Why chemotherapy cheerleader?
Since the time I started practicing as a kid’s cancer doctor (pediatric oncologist for those of you that prefer that I use the proper terms) I often have described myself as a chemotherapy cheerleader. It took 15 years of medical training post collage in order to become junior faculty at a large academic medical school/hospital in Texas. Interestingly, the most important part of my job, turned out to be the part that was deemphasized in training. That is the chemotherapy cheerleader part.
Incase you have never experienced getting chemotherapy or cancer fighting toxic medicine it SUCKS. (Trust me here…not only have I prescribed a good bit of it but I also experienced it first-hand in my own victorious battle against cancer …more on that later.) Right when you are dealing with side effects… relentless nausea, puking, pain, hair falling out, sleepiness, feeling crappy and this list goes on; you need to harness all your mental powers to focus on destroying this cancer. But what is GREAT about chemotherapy is that it CURES many many cancers everyday so that people like me and you can go back to our everyday lives and LIVE!!! So I ask again, what is a chemotherapy cheerleader? The persons who cheers and advocates for us during our treatment battle. This is the person who strategizes with you on how to deal various ups and downs both physical and mental. A chemotherapy cheerleader is at your side during your journey, and can clearly picture the day that you can toast to your own victories.
Why I want to start this website?
Since my own battle with cancer, I have often been contacted by people going through cancer therapy for advice. From how to deal with long hospitalizations, to communicating with children about illness, my advice seems to be welcomed and appreciated and I am grateful to provide any insight where I can. My experience with cancer gave me insight into the adult oncology world. It can be a different world then the pediatric oncology world, a subject I hope to explore further in posts. I brought many of the techniques I saw parents and children using for dealing with cancer to my own adult experience. I realized children can provide a lot of inspiration and creativity to coping and tackling problems.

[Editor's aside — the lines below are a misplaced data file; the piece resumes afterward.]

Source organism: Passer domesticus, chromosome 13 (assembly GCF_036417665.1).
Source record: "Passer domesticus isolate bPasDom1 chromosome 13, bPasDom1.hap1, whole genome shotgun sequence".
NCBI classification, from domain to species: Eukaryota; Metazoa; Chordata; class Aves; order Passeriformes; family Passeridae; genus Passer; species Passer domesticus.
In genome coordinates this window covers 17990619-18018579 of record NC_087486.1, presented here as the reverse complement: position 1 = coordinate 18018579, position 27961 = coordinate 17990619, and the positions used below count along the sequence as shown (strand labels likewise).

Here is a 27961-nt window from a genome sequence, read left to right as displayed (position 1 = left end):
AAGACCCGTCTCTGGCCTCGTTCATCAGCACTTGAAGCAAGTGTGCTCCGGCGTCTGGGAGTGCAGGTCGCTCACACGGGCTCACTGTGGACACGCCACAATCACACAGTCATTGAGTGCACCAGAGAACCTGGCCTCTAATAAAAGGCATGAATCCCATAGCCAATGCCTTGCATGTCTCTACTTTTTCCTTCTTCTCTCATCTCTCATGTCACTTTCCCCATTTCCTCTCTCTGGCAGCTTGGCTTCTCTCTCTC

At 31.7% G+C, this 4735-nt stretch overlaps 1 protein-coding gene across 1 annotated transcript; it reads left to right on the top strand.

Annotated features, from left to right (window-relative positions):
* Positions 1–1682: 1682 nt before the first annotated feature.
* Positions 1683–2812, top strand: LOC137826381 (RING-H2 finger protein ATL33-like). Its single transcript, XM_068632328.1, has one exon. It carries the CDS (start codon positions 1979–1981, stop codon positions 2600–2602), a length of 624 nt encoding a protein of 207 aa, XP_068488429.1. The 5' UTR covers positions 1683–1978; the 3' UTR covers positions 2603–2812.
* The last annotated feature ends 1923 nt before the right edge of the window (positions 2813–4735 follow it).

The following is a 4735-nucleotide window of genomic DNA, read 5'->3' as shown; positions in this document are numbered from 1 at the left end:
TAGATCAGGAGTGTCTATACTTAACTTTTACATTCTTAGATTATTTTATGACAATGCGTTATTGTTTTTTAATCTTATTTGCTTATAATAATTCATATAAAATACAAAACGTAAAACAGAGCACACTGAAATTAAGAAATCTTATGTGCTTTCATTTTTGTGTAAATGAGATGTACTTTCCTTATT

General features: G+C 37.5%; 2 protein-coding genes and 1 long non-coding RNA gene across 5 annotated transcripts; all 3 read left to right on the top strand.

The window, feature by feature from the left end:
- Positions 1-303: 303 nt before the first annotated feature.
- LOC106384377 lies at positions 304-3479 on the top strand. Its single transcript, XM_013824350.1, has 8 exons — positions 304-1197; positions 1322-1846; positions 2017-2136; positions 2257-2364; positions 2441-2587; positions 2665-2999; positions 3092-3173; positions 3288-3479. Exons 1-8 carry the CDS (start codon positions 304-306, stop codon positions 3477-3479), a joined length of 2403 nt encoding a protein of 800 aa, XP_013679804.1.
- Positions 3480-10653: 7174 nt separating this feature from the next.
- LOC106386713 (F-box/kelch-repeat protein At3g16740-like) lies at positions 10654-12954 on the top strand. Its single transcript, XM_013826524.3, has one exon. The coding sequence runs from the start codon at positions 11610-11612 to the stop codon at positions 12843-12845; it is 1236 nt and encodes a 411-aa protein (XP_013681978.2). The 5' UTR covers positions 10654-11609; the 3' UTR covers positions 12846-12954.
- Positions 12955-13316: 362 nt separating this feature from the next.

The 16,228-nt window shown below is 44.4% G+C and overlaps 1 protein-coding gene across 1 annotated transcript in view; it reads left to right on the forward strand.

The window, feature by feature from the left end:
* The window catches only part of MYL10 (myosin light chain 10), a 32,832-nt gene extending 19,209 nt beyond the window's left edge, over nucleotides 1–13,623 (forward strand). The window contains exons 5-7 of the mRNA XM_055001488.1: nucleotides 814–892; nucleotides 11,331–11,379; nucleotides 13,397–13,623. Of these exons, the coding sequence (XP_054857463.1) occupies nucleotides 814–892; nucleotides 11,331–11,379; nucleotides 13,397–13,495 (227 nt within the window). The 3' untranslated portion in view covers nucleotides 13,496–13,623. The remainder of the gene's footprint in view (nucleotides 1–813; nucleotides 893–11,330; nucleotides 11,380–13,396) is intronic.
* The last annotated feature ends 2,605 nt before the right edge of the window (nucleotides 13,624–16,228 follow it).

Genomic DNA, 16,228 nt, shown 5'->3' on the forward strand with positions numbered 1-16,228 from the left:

It can be overwhelming for folks to navigate this treatment and there are many different challenges. I hope my unique prospective can provide a little bit of insight, support, advocacy, and love to you no matter if you’re a patient, a family member, a friend, or a healthcare professional. I hope that my posts will focus on different aspects and relate to various audiences whilst maintaining a level of exploration and interest for all involved. Timing is also right for starting this website since as much I love being a pediatric oncologist, I am currently taking a break from practicing and I am having an adventure living in Doha Qatar. We moved here for my husband’s job. (Only to move back to Texas single again, a little too many changes for the start of a partnership.) The part of medicine I miss more then intellectual challenge of diagnosis, making treatment plans, etc….is just the everyday interaction with patients and families and yes, being a chemotherapy cheerleader.
My cancer story:
In October of 2009 at age 36, I had just finished with my training for a little over a year and was Assistant Professor (and board certified) in Pediatric Oncology and Bone Marrow Transplant at a large children’s hospital in Houston Texas. I worked as both a clinical physician and cancer biology researcher. At the time, I was an avid gym goer, mostly ate a healthy vegetarian diet, and had never tried a cigarette. I worked long hours, played longer hours (blues dancing is a major passion!) with very little symptoms of the diagnosis to come. I went to a neurologist for a funny feeling in my hands and feet. The next day this neurologist was driving in the car with his wife and dreading phoning me to tell me I had multiple tumors. Luckily I was at work when he called and surrounded by oncologists. Over the next few days I got my work up and then left for a vacation in Hawaii before returning to be admitted to the hospital. An admission that with just a handful of occasional breaks would last for almost a year and half of for multiple rounds of intense chemotherapy and a surgery to remove my adrenal gland encased in tumor. There would be a second surgery to remove approximately 2/3 of my liver that was studded with multiple tumors, and lastly radiations probes into my spine another location of the spread of my cancer. Over this course there were many complications and other treatments. Many times I was given just months to live. My diagnosis was stage 4 adrenalcortical carcinoma (ACC) and if you looked at the history of 100 patients with this disease less then 10 are long term survivors, but I knew I was not 100 patients but just ONE so with that there was always hope. What got me through is an amazing group or friends and family and an amazing medical team led by my very supportive oncologist. Over the treatment process, I had less supportive experiences, like a second opinion at one of the largest cancer hospitals in the US. They told me to stop treatment and go to hospice, but as someone who understood cancer and myself, I was confident to reject this advice. I continued my intense treatment plan and now I have been in full remission (yes, NO CANCER) for just over 3 years and counting!
Sending everyone strength and love.